However, the appearance of the GA250 has quite changed the game. It made me to stop my latest attempt in the 4-1+2in1 project, since it made me realize that the time of piezo-gyro based projects has passed (I do not have - yet - the skills to solder ICs such as the new Invensense gyros), and on the other hand it pushed the coax gyromixer project back into the limelight, because of the coolness factor of a MEMS gyro and the cheapness of the GA250. The result you find below.
Joined Sep 2009
In the following pictures are shown the top and bottom sides of the print board contained in the GA250 together with my labeling of the components, the electric circuit diagram, and the original fuse settings:
Fuse Settings: http://www.olliw.eu/uploads/gyro-GA2...ogfuses-wp.jpg
The hardware consists of an Atmel Atmega8 micro controller (the label has been made irrecognizable, but according to avrdude the chip ID is 0x1e9307) run by a 8 MHz ceramic oscillator. The gyro sensor is the Invensense ISZ-650 (the label has also been made irrecognizable, it also could be the ISZ-500, but this appears unlikely). The GA250 offers a red and a blue led for signaling. Also, it offers a quite elaborate voltage source and reference voltage circuitry, and the print board (4 layer!) and fabrictaion (soldering!) appears to be of high quality. I would not have expected to see such a high quality both as regards the electronic scheme and fabrication in such a low-cost product (I hope that this is not going to change in time). Congrats ASSAN. The most beautiful thing, however, is that the ISP pins, which allow programming the micro controller, are easily available via soldering pads. Besides the fact that it offers a high quality MEMS gyro sensor, this point makes the GA250 an ideal platform for this project. Hardware-wise it can't be simpler.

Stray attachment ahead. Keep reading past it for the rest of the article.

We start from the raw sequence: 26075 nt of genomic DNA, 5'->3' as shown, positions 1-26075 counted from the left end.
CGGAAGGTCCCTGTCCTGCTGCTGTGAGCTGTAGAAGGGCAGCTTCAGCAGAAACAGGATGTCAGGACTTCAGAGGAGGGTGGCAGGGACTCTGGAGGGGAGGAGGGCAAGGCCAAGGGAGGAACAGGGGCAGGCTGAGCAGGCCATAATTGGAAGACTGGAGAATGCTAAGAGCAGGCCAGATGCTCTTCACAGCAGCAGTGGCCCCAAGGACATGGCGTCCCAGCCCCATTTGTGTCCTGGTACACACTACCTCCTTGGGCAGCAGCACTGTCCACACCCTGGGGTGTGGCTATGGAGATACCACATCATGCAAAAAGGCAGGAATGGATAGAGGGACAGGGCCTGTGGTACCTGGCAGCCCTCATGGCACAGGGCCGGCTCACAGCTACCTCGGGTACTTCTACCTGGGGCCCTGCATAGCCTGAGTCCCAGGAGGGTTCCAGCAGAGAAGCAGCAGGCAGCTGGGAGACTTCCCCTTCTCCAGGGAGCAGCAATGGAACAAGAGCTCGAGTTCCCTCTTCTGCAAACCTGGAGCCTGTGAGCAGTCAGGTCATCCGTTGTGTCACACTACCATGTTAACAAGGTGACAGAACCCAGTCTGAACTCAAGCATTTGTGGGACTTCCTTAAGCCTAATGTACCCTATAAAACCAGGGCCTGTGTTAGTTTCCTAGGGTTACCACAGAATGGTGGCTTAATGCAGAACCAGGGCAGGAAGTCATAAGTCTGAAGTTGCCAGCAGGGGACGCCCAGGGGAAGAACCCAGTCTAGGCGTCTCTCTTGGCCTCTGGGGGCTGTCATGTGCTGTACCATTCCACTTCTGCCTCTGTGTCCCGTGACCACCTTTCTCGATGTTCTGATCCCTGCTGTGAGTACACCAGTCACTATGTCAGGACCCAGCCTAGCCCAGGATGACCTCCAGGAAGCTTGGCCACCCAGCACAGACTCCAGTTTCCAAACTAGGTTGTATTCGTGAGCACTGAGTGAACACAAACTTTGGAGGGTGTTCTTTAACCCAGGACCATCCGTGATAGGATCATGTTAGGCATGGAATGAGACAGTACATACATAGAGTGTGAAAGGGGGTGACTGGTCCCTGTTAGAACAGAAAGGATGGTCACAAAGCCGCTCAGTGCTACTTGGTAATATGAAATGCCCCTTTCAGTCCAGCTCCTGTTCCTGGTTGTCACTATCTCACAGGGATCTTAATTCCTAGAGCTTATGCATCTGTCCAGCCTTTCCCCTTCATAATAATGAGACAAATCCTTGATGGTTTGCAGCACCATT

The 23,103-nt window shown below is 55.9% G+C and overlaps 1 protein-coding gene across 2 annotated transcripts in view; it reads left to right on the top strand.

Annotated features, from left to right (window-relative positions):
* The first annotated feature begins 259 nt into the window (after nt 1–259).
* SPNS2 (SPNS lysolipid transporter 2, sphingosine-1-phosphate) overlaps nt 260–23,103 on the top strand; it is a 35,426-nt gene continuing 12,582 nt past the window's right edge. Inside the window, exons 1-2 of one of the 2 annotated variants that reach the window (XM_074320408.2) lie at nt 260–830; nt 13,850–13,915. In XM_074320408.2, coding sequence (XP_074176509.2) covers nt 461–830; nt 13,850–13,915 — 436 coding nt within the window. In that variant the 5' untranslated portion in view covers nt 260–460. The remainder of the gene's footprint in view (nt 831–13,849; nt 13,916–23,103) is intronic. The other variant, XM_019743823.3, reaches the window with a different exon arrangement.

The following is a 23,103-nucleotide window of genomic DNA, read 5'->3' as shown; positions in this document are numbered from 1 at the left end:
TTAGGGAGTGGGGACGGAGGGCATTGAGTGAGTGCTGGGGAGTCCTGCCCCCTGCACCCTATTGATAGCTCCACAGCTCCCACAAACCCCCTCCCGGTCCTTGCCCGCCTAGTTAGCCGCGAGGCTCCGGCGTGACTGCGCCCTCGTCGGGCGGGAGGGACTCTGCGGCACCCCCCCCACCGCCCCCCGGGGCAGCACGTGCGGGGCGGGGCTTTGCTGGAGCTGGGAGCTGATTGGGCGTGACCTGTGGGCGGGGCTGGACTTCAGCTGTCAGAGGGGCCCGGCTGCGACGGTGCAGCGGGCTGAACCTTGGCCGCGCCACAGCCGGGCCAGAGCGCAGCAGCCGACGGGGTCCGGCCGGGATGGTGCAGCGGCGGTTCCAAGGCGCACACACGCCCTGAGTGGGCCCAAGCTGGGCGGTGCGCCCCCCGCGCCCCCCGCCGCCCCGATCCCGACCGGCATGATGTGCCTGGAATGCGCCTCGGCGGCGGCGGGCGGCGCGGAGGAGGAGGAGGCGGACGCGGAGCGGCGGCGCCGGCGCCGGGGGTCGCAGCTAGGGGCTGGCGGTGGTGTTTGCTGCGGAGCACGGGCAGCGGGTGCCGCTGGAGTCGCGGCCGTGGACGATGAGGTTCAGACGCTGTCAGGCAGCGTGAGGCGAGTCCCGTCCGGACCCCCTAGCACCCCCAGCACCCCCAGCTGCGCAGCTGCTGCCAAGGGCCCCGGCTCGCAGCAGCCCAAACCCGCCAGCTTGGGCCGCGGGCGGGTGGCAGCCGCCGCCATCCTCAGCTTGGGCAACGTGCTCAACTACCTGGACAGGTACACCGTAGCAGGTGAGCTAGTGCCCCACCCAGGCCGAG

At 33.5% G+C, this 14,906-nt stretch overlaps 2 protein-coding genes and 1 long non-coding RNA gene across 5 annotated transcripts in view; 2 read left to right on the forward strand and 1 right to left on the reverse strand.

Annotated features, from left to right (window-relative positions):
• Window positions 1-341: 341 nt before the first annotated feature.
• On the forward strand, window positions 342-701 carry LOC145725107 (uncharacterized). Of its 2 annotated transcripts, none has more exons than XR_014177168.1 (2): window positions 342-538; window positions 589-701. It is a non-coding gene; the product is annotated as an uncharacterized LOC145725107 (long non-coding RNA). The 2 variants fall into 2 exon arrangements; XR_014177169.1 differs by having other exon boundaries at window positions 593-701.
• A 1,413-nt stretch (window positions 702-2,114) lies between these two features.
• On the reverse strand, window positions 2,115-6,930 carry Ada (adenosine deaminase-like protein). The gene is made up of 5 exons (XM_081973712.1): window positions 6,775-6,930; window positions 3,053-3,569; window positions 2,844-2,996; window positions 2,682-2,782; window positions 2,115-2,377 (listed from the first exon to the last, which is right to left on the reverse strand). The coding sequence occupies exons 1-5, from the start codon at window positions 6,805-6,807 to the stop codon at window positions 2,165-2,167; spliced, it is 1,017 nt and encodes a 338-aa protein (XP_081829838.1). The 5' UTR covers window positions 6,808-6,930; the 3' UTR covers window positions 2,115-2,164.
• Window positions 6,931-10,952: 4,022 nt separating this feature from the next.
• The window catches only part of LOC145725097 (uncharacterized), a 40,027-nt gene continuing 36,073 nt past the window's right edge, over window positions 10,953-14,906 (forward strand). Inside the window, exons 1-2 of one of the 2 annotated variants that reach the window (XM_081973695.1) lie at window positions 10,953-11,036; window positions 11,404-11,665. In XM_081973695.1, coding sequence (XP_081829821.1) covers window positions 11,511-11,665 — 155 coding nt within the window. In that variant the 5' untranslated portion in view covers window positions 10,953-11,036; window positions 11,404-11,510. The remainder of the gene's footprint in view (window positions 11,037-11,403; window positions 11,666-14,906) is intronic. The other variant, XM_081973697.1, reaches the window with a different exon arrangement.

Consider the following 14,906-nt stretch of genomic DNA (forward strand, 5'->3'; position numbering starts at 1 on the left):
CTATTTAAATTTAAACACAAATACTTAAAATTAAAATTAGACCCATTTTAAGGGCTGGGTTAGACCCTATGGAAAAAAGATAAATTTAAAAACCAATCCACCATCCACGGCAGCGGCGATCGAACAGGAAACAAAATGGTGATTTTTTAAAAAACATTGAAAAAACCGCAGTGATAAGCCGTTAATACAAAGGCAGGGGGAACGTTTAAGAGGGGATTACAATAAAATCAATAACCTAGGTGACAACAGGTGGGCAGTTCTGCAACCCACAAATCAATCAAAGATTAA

Atmega8 datasheet: http://www.atmel.com/dyn/products/pr...0&part_id=2004
ISZ-650 datasheet: http://invensense.com/mems/catalog.html
The ports of the Atmega8 are connected as follows:
PB0 / ICP: input signal 1 from reciever (rudder input in the gyromixer)
PD2 / INT0: input signal 2 from reciever (throttle input in the gyromixer)
PB2 / OC1B: output signal 1 (PPM output signal for motor B in the gyromixer)
PC0 / ADC0: PTATS signal from ISZ-650 gyro sensor (this reads the temperature, not used in the gyromixer)
if one removes R14 this port may also be used as a further analog input, e.g. for a lipo saver
PC1 / ADC1: Zx4.5 out signal from ISZ-650 gyro sensor (+-440°/s -> +-1V gyro signal)
PB4 / MISO: AZ pin of the ISZ-650 gyro sensor (allows to zero the gyro signal)
PD3: red LED
PD4: blue LED
Via the ISP pads additionally the following ports are easily available:
PB3 / MOSI: general port (PPM output signal for motor A in the gyromixer)
PB5 / SCK: general port (connection to the programming box and bootloader in the gyromixer)
Two further ports are available through careful soldering (and removing of R11):
PD5: (not used yet in the gyromixer)
PD0/PD1: these two ports are connected (not used yet in the gyromixer)
In order to use the GA250 for our purposes, in principle only two cables need to be soldered to those two pads, which are connected to ports PB3 and PB5. These together with the other cables will provide the two PPM inputs for rudder and throttle, the two PPM outputs for the BESCs of motor A and B, and an additional connector for attaching the programer box.